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Wednesday, June 25, 2008 05:45 pm

Playing in a Pool of Frogs

Chicago band with strange name plays Marly’s on Friday

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Pool of Frogs opens for NIL8 Friday, June 27, at Marly’s Pub.

No, I’m not morphing into a nature columnist. I just want to tell you about a band known as Pool of Frogs.
The name, the band says, is an allusion to The Frogs, a fourth-century Greek play written by Aristophanes in which the original party god, Dionysus, takes a little trip to Hades while masquerading as the ever-popular Hercules. The chorus, a standard narrative tool in Greek theater, is a pool of frogs — and our band wants you to see them as a modern chorus speaking to the public of contemporary woes. The guys in Pool of Frogs first got together as a unit about a year-and-a-half ago in Greenview, Ill., but had been messing around together a while before that in Chicago, according to Brent Engel, the band’s bassist and a local organic gardener and landscaper. The other members live in Chicago, and so did Engel for a time, but his heart is not in the big-city life and so he commutes once a week by Amtrak to make rehearsal. “Chad [Fess] is from Macomb; Will [Duncan] and Blake [Sloane], I think, are originally from Washington, D.C. — but we all met in Chicago,” says Engel. “Then we got together in Greenview that first time and then gradually decided to become a band.”
In February 2007 the human band with the amphibian name recorded several songs in a Chicago studio and combined them with some others from a previous recording adventure for an 11-song CD. The album is a refreshing dose of realism, given the computer-driven pop currently running rampant, in which anybody can sound like anything with a flip of a switch and the turn of a knob. The songs were recorded live, and they sound like it, thank goodness. The lyrics — written and sung by chief songwriter Fess — are by turn biting, humorous, satirical, silly, and downright in-your-face honest. He possesses a sincere growl that borders on obsessive but manages to hover at edgy, which quite nicely describes the music as well. “Chad writes and they start out as folk songs, then we inject the rock into them,” Engel says. “Lately we’ve been using more material by Blake and getting that Lennon-McCartney thing going.”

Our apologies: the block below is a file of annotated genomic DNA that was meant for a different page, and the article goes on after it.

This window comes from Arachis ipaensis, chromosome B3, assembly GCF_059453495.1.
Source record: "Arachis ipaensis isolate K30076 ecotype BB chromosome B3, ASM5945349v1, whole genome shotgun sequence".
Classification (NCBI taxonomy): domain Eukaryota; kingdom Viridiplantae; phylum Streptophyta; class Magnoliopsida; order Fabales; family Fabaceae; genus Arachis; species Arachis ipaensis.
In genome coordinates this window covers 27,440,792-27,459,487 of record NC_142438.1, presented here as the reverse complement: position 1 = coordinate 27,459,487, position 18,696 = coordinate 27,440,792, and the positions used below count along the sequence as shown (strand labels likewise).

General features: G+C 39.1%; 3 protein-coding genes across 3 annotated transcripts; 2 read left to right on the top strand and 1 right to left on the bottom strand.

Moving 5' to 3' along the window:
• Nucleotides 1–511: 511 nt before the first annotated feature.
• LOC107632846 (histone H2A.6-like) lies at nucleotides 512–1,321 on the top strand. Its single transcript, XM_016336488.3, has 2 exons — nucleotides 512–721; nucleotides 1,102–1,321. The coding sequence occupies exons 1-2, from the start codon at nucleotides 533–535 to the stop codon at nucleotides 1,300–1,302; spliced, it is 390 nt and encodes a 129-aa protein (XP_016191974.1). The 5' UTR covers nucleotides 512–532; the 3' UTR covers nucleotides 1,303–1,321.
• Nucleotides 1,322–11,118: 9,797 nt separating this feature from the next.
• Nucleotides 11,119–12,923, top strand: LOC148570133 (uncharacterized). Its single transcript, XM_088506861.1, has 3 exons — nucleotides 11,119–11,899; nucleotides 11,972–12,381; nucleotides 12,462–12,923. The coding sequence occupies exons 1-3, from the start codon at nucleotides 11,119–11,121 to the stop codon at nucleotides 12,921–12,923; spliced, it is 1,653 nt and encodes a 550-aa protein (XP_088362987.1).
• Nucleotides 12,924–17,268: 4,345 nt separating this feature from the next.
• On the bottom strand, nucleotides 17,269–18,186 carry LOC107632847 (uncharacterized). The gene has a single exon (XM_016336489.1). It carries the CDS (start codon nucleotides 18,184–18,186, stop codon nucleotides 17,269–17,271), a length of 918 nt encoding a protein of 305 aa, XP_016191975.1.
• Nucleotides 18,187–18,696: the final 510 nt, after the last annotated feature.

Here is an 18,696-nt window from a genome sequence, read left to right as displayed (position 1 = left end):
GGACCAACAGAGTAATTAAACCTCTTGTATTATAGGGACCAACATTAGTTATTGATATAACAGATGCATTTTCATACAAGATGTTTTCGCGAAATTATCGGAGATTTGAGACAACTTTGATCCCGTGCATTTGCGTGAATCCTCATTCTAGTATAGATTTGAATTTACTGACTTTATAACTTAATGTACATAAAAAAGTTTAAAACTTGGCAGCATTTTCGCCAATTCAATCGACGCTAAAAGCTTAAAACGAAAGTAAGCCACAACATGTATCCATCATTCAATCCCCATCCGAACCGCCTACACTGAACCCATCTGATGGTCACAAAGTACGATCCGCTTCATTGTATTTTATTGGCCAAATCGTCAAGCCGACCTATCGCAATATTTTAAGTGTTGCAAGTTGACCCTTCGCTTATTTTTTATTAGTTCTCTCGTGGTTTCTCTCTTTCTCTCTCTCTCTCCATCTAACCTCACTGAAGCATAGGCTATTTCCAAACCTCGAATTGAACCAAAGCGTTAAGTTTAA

The members of the group describe their music as “river punk.” Asked for clarification, Engel says, “It’s a perfect blend between classic rock, punk, and pop, and some of us are from the country and others from the city.”
The band’s big claim to fame is its live show: The promotional materials state, “First and foremost Pool of Frogs is a live band.” Most of their press blurbs focus on aspects of a very active stage performance. If they do half of what is claimed — and there’s no reason to believe that they don’t do that and more — it’s quite a show. “A big part of our sound is the Fender Rhodes [a older-model electric piano] that Blake runs through a guitar gear setup,” Engel says. “Chad runs his acoustic guitar through effects, and that, with the Rhodes, creates our sound.”
Bandmates and friends, they agree on the DIY way of band promotion and politics, from the design and manufacture of their T-shirts, CD covers, Web site, and MySpace page to the planning of tours and recording projects. “We’re looking for a diesel engine bus or van we can convert to run on vegetable oil and started making plans for a three-week tour this fall,” says Engel. “By then we’ll be into our next recording. It’ll be tracked and layered — the anti-first album.”
Aristophanes would be proud of how far these Frogs have come.

Pool of Frogs makes a splash at Marly’s Pub (9 W. Old State Capitol Plaza, 217-522-2280), opening for NIL8 at 10 p.m. Friday, June 27.
Contact Tom Irwin at tirwin@illinoistimes.com.
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